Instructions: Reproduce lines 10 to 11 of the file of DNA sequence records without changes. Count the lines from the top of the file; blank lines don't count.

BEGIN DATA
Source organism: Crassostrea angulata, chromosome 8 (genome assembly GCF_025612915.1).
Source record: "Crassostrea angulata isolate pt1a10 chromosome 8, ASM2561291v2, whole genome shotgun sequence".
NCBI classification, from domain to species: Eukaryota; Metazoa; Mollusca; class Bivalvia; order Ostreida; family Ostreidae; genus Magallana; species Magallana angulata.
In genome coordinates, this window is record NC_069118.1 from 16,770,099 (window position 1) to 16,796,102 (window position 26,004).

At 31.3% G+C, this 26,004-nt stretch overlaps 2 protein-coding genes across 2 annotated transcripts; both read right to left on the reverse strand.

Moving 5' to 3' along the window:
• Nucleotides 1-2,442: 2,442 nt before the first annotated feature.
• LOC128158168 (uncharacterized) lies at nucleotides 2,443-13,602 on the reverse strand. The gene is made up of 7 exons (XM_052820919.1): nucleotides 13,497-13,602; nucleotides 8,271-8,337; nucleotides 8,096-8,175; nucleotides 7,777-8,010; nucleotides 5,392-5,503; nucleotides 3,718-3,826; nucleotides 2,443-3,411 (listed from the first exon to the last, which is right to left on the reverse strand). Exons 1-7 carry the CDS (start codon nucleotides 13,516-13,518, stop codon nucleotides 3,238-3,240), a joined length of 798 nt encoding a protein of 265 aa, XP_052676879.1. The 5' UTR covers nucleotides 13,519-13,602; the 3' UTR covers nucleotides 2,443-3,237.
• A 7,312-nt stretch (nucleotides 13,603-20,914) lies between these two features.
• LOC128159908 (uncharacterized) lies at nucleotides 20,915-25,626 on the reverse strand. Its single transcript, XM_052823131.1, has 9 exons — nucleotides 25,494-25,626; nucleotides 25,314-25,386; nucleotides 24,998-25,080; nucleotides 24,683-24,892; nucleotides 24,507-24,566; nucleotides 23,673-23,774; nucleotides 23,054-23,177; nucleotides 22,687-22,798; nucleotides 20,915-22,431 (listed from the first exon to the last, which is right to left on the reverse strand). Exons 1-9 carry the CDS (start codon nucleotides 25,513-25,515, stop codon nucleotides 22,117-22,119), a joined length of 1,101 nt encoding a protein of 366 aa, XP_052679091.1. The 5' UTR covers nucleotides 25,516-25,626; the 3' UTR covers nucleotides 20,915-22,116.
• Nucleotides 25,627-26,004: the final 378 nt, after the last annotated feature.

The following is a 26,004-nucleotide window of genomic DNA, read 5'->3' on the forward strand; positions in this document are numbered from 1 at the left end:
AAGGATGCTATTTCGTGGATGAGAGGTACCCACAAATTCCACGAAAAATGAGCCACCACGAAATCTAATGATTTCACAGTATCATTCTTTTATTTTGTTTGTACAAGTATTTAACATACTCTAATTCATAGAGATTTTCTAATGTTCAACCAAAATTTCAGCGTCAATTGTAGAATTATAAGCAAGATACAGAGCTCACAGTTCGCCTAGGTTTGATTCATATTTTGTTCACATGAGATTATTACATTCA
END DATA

• LOC128159908 (uncharacterized) lies at nucleotides 20,915-25,626 on the reverse strand. Its single transcript, XM_052823131.1, has 9 exons — nucleotides 25,494-25,626; nucleotides 25,314-25,386; nucleotides 24,998-25,080; nucleotides 24,683-24,892; nucleotides 24,507-24,566; nucleotides 23,673-23,774; nucleotides 23,054-23,177; nucleotides 22,687-22,798; nucleotides 20,915-22,431 (listed from the first exon to the last, which is right to left on the reverse strand). Exons 1-9 carry the CDS (start codon nucleotides 25,513-25,515, stop codon nucleotides 22,117-22,119), a joined length of 1,101 nt encoding a protein of 366 aa, XP_052679091.1. The 5' UTR covers nucleotides 25,516-25,626; the 3' UTR covers nucleotides 20,915-22,116.
• Nucleotides 25,627-26,004: the final 378 nt, after the last annotated feature.